If you have multiple objects (like mine), select all objects. Now Right click > Group to make it one shape. With the shape still selected, go to Effect > 3d > Extrude & Bevel. A new window will open to set your 3d settings. I used the following settings & I recommend that you use the same. You can change the Extrude Depth and Perspective but not too much, otherwise it'll destroy the effect. Check the "Preview" box to see a live preview of your settings.

Own CSS Parallax Illusion 03

Save this image as 01.png by going to File > Save for Web & devices and also select the PNG output. Don't close the file yet, we still have some work to do.

Select the object. In the tab called Appearance double click on 3d Extrude & bevel to open up your 3d settings. Depending on the number of frames, you'll need to change the Rotation of the Y-axis. I'll be using 30 degrees because I create six frames (180 degrees / 6 frames = 30). Save this file as 02.png.

Keep on repeating this step, always adding the number of degrees to the Y-axis rotation (30 - 60 - 90 - 120 - 150). You should now have six images showing the rotation of your object.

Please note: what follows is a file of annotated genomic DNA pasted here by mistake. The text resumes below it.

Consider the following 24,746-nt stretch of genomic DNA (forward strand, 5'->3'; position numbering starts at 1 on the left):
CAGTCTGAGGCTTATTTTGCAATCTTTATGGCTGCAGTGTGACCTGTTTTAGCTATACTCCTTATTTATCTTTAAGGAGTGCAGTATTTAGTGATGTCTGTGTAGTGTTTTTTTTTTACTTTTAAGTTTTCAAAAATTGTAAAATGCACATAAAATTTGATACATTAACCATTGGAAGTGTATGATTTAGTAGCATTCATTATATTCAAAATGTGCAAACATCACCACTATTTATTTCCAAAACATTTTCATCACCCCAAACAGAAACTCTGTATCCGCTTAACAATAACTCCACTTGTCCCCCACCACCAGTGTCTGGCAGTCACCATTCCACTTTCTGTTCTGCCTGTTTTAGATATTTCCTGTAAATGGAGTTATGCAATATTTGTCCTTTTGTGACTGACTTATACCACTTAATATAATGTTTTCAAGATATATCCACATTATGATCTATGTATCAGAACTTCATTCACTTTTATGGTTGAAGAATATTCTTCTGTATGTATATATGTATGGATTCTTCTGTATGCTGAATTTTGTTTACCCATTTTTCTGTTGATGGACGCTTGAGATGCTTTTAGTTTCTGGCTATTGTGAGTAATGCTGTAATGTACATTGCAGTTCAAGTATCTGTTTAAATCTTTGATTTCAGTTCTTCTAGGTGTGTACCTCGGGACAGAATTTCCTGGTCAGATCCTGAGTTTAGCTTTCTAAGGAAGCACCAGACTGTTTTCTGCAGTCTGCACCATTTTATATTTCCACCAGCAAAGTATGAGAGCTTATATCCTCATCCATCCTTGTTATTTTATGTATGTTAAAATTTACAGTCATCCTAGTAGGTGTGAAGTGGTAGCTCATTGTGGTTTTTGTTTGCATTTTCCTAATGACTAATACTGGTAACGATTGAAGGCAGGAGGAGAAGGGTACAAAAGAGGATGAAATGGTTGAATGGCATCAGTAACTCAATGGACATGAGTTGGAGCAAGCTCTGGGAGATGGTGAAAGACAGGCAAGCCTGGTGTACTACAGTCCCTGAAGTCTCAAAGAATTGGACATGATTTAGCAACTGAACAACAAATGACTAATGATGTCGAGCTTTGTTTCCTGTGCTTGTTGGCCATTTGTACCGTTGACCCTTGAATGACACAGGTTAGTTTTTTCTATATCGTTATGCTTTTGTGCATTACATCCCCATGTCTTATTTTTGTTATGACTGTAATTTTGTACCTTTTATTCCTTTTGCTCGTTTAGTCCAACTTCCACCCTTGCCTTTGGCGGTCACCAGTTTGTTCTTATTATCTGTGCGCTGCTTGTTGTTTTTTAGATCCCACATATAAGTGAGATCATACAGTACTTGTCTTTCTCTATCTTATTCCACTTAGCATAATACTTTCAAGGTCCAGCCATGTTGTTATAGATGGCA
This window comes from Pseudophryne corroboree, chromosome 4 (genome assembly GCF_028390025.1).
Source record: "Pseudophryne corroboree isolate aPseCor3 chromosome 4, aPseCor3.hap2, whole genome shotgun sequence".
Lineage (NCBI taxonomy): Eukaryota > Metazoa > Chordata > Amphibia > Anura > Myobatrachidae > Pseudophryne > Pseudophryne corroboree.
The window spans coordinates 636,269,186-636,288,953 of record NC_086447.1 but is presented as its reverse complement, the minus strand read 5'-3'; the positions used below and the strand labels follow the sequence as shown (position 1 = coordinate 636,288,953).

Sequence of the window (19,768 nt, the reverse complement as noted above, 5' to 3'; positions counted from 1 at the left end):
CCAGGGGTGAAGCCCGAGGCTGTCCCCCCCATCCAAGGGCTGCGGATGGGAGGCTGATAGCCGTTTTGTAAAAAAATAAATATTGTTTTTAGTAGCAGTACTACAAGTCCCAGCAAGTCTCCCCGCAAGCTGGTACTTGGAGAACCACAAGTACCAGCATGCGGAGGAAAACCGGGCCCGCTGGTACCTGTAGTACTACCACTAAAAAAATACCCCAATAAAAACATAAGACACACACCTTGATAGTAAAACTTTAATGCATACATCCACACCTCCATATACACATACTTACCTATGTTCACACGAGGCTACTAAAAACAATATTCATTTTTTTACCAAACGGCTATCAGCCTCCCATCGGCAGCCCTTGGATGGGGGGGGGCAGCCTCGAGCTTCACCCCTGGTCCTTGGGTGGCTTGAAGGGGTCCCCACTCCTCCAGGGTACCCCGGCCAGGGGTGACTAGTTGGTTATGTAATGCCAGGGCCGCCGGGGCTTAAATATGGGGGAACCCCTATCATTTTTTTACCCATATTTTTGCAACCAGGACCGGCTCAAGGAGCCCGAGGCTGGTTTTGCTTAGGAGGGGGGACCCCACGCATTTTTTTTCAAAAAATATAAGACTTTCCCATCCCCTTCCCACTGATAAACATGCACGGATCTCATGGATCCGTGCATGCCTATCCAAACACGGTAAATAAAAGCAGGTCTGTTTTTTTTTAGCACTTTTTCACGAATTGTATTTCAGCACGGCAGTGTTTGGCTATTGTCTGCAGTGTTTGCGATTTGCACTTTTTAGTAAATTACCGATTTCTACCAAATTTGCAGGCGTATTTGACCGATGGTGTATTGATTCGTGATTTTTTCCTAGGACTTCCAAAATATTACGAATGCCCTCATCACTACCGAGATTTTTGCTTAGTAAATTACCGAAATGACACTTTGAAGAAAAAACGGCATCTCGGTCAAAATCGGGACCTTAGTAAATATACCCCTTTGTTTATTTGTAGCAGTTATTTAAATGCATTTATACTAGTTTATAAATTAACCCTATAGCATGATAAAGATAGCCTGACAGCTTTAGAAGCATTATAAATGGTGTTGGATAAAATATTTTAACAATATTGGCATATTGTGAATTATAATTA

Own CSS Parallax Illusion 04

Now get back to Photoshop. Create a new file, having the same dimensions as your images that you created from Illustrator. Place all your images (01.png - 06.png) in your new Photoshop file, each one on a new layer. Give the layer a new: 01 until 06, just for a reference.

Align all layers using Align Vertical and Align Horizontal to place all of them exactly at the center of your image. My example looks a little bit like a fat worm.

Own CSS Parallax Illusion 05

The following steps can hurt your eyes a little bit. Create a new layer on top of all your layers and give it a color of #FFFFFF using the Paint Bucket Tool (G). Now right-click in your layers-palette on the new layer and select Blending Options. In the new window, select Pattern overlay. Select the pattern that we made in the first step, using the default settings.